If there was such reconsideration, it did not lead to a change in the EIA 2006 to the effect of the current rÃ©gime concerning exclusions from maintained schools, despite that Act addressing a number of questions arising in relation to exclusions from maintained schools.
Other case law developments
Other salient developments in the case law (ie, those which involve the development of principles rather than interesting applications of existing principles) are as follows (with cases concerning education in schools described first).
Special educational needs (SEN) and disability discrimination
In R (Ms K) v SENDIST  EWHC 622 (Admin);  ELR 488, Mitting J held (in paras 16-25) that 'the provision of educational and associated services did not include the cleaning and changing of a child after a bowel accident'. It was 'personal care, not education or services associated with education' (para 17). Thus, not only would it not be properly placed in Part 3 of a statement of SEN, but it was also not an 'educational [or associated service]' within the meaning of s 28C(1)(b) of the Disability Discrimination Act 1995 (DDA 1995).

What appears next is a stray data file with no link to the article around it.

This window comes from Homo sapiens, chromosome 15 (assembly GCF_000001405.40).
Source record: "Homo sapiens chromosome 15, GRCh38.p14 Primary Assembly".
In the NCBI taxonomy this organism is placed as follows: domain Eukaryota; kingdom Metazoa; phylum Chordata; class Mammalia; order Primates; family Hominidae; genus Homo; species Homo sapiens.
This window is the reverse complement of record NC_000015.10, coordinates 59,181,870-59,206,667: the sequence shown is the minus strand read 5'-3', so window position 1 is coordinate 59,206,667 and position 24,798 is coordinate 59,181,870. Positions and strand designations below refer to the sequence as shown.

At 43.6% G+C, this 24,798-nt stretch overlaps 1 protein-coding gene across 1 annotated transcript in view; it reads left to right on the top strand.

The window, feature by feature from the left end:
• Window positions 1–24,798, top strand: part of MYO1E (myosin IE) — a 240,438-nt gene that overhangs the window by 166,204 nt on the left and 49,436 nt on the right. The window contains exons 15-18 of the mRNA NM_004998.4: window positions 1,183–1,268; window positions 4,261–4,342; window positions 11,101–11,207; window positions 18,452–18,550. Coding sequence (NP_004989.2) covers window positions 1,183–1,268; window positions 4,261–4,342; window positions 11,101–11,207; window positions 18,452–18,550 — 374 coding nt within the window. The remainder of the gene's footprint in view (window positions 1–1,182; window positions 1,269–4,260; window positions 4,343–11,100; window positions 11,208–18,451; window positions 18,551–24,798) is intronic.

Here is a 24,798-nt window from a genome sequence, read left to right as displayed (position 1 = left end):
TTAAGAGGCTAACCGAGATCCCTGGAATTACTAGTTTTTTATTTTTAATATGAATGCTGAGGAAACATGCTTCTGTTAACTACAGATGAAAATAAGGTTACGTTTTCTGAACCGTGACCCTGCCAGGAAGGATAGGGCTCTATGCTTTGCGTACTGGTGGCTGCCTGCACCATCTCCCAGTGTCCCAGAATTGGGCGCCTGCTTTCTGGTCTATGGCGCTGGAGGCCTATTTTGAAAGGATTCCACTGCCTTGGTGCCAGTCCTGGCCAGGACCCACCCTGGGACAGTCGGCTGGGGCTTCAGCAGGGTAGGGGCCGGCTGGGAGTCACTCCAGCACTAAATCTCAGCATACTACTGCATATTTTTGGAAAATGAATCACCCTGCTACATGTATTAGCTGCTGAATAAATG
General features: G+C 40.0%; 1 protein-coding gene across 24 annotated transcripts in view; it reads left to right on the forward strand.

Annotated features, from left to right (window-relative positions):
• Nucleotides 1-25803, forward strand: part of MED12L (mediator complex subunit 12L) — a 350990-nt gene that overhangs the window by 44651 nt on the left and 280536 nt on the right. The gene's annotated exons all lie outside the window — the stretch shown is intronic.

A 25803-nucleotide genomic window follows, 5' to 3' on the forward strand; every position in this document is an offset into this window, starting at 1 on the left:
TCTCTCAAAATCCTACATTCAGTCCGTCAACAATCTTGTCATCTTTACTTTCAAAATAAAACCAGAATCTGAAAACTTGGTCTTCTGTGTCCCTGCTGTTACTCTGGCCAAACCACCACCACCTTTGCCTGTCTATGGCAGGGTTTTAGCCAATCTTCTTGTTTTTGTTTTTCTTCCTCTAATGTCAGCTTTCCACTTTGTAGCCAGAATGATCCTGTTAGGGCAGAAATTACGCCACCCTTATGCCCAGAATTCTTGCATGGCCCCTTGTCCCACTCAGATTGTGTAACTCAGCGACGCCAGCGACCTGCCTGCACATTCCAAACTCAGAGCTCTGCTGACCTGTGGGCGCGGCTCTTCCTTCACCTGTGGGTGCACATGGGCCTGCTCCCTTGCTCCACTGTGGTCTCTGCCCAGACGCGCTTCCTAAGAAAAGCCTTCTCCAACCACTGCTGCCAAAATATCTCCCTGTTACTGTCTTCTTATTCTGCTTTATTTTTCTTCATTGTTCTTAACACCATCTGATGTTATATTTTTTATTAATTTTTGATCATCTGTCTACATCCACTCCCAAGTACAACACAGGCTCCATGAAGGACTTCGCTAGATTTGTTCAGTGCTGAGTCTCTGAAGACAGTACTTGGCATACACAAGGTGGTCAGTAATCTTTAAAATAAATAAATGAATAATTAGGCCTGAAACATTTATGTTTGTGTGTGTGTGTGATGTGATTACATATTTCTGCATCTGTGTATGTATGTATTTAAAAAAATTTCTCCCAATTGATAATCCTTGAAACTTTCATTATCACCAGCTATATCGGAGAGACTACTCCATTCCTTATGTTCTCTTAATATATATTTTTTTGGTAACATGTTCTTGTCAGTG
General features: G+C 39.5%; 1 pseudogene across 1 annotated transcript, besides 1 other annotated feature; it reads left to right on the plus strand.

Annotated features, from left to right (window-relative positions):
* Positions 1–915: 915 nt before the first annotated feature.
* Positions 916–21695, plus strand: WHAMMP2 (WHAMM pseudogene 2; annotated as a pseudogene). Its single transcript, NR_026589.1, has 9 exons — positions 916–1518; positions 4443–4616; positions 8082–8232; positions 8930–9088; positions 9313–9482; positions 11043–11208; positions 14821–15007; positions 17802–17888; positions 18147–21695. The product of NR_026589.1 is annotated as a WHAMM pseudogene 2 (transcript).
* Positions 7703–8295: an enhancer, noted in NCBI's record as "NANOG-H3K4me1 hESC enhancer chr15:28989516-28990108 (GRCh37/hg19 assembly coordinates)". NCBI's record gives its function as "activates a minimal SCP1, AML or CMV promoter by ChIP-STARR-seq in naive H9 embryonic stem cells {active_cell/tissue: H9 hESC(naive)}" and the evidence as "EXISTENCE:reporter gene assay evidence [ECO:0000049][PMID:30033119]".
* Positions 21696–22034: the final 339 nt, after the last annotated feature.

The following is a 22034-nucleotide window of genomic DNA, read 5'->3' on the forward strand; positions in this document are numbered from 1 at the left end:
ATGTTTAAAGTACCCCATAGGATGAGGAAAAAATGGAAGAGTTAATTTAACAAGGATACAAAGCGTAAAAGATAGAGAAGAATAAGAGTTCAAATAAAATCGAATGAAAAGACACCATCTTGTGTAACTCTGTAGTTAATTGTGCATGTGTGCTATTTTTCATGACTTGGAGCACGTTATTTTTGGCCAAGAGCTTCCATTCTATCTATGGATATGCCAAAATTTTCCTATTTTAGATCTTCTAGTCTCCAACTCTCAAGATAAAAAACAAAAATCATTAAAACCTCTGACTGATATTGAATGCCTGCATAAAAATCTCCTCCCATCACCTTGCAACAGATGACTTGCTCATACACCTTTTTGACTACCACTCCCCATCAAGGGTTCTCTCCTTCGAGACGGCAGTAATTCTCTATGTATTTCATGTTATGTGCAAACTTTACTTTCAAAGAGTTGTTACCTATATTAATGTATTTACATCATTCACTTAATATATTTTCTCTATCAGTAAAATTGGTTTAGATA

In Governing Body of Olchfa Comprehensive School v IE and EE  EWHC 1468 (Admin);  ELR 503, Crane J rejected the submission that the 'lack of knowledge defence' in s 28B(3) and (4) of the DDA 1995 'only bites if the responsible body establishes that it would not have taken the step [in question] if it had known of the disability' (para 41).
In JR and AR v Hampshire County Council  EWHC 588 (Admin);  ELR 335, McCombe J, in para 16: (1) lamented the absence of 'an authoritative transcript of [the] proceedings before' the Special Educational Needs and Disability Tribunal (SENDIST); (2) admitted evidence as to what occurred during those proceedings in the case before him; and (3) declined to admit evidence that had come into existence since the end of those proceedings. Since the appeal was on a point of law, the latter approach was surely correct.